Conservation Corner

Buckeye Butterfly

By Dan Zarlenga, Missouri Department of Conservation

Photo caption: The common buckeye butterfly perches on a blade of grass, ready to stare down a predator! Photo by Dan Zarlenga

Eyeing the Buckeye

Did you ever wish you had eyes in the back of your head? That would be nature’s ultimate backup camera! While we humans only have one pair of eyes, there’s a creature that does have eyes on the back of its wings.

The common buckeye butterfly is a resident in Missouri during the summer, when it lives and breeds here. But they cannot survive the Show-Me-State’s colder winters, so each year a brand new batch migrates here from states in the deep south, where winters are milder. A completely different generation of buckeyes arrives in Missouri sometime in mid-to-late May each year.

While butterflies like monarchs get a lot of attention, common buckeyes are fascinating in their own right. Like their more famous counterparts, buckeyes also provide important pollination services. They are not in any way related to buckeye trees, however.

Though its rather drab brown color may not be too showy by itself, what set’s these butterflies apart are the unusual eyespot markings on their wings. Each wing has the spots, giving this butterfly as much as eight extra “eyes”. Other distinctive markings include orange bars on the leading edge of the forewing and off-white forewing bands. Drab brown notwithstanding, the common buckeye overall is quite an attractive butterfly.

Despite having all these extra eyes, the only pair that can actually see anything are the ones on the buckeye’s head. The eyespots on the wings are merely markings.

Buckeye butterflies tend to be found in open, sunny areas, where avoiding predators is always a concern. Biologists believe that the bold eye markings on their wingbacks may serve to confuse or even scare off would-be predators, at least long enough for the buckeye to escape. You might say these butterflies give the evil eye to their enemies—or several of them actually. In any case, having eyes on the back of your wings can be a big help. It’s a “staring contest” that the buckeye must win to survive.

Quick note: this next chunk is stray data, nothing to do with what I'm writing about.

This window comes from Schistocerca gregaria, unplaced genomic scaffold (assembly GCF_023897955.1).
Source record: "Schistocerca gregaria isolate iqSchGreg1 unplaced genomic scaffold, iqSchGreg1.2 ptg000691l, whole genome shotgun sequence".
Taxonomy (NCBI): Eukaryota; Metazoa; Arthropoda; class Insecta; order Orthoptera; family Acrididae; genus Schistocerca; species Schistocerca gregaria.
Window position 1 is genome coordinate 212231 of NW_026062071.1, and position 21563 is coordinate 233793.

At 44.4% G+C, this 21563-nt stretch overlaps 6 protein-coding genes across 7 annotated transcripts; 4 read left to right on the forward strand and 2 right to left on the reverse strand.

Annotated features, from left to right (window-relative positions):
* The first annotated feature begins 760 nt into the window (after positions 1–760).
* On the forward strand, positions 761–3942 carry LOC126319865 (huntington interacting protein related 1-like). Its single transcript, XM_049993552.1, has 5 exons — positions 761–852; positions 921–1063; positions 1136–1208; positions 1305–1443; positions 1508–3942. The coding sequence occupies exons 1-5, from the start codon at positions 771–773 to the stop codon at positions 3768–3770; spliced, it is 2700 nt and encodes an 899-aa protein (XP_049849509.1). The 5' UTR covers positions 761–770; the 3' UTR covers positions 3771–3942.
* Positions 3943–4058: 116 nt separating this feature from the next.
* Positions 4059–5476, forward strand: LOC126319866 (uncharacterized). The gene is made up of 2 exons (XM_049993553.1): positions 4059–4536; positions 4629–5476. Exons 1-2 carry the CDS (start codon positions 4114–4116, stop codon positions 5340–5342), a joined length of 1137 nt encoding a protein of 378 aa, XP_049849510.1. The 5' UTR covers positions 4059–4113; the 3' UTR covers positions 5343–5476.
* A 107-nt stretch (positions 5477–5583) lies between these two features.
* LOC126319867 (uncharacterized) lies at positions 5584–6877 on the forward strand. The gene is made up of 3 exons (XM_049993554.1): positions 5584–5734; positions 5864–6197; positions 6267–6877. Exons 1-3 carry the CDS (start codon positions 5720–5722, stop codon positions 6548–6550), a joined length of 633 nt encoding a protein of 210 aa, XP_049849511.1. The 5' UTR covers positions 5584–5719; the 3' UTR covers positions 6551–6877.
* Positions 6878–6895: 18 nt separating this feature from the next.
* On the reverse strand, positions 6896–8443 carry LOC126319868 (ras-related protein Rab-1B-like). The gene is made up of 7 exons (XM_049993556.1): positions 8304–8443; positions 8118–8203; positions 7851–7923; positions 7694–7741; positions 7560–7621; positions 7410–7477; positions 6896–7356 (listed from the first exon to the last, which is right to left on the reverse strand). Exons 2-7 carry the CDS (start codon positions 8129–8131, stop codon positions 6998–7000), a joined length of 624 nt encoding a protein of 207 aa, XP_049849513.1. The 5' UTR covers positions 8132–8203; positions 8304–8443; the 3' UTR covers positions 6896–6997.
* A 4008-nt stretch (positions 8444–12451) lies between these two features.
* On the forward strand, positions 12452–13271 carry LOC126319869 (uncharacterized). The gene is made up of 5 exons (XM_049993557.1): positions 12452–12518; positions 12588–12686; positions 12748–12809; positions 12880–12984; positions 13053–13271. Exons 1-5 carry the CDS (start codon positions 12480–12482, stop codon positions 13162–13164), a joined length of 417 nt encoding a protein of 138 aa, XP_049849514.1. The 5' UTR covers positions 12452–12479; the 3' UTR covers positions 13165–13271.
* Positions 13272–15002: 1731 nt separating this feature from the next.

What protects the common buckeye when it’s in the larval, or caterpillar, stage of life are the host plants they feed on. While caterpillars, buckeyes live on and eat plants that contain toxins that turn off would be attackers. At this stage, the caterpillars are bluish black, with yellow to creamy orange stripes and spots with short spines that are metallic bluish black.

When the adult butterflies eventually leave the chrysalis, their wings are soft, making them highly vulnerable. At this time, they make further use of these toxins collected in their bodies by expelling them with waste products at potential predators. This is an important line of defense until the buckeye’s wings fully develop and those eyes “open up”.

As adults, buckeyes tend to hang out on plants of the aster-sunflower-daisy family.

So next time you’re exploring some flowers in a warmer area, perhaps a glade or sunny field, don’t be surprised if you see several sets of eyes looking up at you. The common buckeye might be taking a good look at you without actually seeing. It’s just showing off a unique survival strategy. For this butterfly, the “eyes” truly have it.